Security researchers at Black Hat laid bare some of the security risks users of social networking sites such as MySpace face as Sophos releases new information about an attack targeting Facebook.
LAS VEGAS-Sometimes our friends
aren't really our friends. Just ask security researchers Nathan Hamiel and
Hamiel, senior consultant for Idea Information Security, and Moyer, Agura
Digital Security's chief information security officer, teamed up before an
audience Aug. 7 at the Black Hat conference to lay bare some of
the security risks users of social networking sites face.
The attacks they discussed ran the gamut and included exploits that allowed
hackers to add friends to-as well as log legitimate users out of-compromised
MySpace accounts. The duo even created a phony profile on LinkedIn for fellow
security professional Marcus Ranum, chief security officer at Tenable Network
Security. Within a day, more than 50 people reportedly had fallen for the ruse
and joined the phony profile as "connections."
What the demonstration by Hamiel and Moyer showed is that personal data on
social networking sites can be manipulated by attackers. However,
their Black Hat presentation was far from the first time security pros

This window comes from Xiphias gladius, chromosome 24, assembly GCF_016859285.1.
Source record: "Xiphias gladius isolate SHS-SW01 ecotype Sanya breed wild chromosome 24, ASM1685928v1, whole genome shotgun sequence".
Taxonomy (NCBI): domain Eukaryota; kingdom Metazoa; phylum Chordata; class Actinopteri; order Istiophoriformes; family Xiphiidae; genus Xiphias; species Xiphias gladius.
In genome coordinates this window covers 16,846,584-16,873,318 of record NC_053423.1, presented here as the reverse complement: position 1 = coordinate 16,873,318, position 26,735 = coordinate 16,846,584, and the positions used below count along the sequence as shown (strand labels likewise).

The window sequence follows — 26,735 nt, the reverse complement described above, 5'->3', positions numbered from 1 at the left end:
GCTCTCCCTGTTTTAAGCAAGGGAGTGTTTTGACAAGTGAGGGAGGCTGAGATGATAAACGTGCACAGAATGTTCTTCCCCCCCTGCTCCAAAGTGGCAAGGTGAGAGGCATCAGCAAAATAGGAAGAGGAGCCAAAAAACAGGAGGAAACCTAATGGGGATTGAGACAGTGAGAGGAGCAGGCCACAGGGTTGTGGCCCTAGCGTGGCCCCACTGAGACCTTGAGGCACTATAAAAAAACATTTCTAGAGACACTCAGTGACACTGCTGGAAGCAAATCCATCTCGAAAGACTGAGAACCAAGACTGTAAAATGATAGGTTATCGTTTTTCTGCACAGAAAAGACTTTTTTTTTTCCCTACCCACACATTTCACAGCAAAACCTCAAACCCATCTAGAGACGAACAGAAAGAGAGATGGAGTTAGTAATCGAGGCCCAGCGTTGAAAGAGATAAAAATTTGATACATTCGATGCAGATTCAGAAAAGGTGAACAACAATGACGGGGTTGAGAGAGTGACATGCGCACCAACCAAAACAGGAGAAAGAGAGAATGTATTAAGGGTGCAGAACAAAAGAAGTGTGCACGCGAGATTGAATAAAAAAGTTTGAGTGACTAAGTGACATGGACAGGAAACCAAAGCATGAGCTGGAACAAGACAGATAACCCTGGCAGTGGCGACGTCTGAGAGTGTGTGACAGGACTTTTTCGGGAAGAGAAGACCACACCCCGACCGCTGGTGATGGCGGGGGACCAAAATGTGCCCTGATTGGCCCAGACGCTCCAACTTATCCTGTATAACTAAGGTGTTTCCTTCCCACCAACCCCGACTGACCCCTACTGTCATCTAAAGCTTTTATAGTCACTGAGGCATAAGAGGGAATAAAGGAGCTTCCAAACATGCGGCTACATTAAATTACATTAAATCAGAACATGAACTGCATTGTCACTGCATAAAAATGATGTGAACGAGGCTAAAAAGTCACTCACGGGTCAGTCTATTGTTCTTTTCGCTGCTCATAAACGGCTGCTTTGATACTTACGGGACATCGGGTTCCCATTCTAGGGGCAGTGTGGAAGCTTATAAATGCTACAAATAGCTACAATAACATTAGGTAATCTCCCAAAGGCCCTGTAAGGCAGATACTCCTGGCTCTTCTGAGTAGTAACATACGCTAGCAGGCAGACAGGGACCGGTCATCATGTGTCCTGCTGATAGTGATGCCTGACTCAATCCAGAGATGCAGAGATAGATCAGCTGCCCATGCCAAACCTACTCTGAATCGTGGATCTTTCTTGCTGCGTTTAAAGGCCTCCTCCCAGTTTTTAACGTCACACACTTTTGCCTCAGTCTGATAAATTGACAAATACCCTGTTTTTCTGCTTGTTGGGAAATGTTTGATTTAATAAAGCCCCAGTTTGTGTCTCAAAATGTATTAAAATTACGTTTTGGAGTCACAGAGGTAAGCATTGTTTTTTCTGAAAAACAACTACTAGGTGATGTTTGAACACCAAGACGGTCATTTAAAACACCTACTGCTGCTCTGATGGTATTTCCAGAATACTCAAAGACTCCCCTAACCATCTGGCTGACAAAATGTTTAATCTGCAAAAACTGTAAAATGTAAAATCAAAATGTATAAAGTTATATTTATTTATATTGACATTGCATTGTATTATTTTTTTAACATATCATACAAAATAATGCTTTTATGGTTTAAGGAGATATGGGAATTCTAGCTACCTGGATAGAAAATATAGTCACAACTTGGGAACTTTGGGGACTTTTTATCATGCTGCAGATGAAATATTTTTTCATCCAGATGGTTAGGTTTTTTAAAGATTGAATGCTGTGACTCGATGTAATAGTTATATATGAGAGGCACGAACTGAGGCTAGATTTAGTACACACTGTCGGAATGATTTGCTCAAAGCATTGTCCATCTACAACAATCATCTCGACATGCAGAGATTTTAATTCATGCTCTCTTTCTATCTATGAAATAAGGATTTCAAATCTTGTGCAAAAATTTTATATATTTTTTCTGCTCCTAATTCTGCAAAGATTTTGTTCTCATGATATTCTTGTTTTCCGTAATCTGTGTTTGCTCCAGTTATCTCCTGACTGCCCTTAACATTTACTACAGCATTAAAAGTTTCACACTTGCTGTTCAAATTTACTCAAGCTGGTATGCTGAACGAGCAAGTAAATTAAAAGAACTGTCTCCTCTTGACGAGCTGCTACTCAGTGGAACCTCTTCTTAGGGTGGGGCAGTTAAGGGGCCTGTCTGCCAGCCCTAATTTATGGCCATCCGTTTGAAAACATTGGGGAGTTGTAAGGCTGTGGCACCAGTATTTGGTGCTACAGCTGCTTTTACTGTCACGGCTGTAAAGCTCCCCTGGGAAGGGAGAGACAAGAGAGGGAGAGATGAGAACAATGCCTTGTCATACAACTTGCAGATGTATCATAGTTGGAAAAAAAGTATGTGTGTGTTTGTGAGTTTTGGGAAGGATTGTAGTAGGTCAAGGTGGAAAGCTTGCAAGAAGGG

have put social
under the microscope. Also on Aug. 7, researchers at
Sophos published information about an attempt by hackers to infect
Facebook users by spreading messages with malicious links.
According to Sophos, messages are left on Facebook users' walls that urge them
to view a video that portends to be hosted on a Google Web site. Clicking on
the link leads users to a site that tries to entice them into downloading an
executable to watch the movie. The executable is the Troj/Dloadr-BPL
Trojan horse, which in turn downloads malicious code detected as Troj/Agent-HJX
and displays an image of a court jester poking out his tongue.
In addition, last week Kaspersky Lab detected two variants of a new worm,
Net-Worm.Win32.Koobface.a and Net-Worm.Win32.Koobface.b, which attack MySpace
and Facebook, respectively.
As evidenced by the Black Hat talk, part of the problem is the high
level of trust people have in their social networks and the applications that
reside on them. With that in mind, a little social engineering can go a long
way to get users to run untrusted applications. And it's not just personal data
that can potentially be at risk.
"Companies need to make their own mind up as to whether they want to
allow their users to access Web sites like Facebook and MySpace during office
hours," Graham Cluley, senior technology consultant at Sophos, said in a
statement. "If workers are allowed to be given access to these sites then it's
vital that they do not put their personal and corporate data at risk, and are
protected from Web-based infections."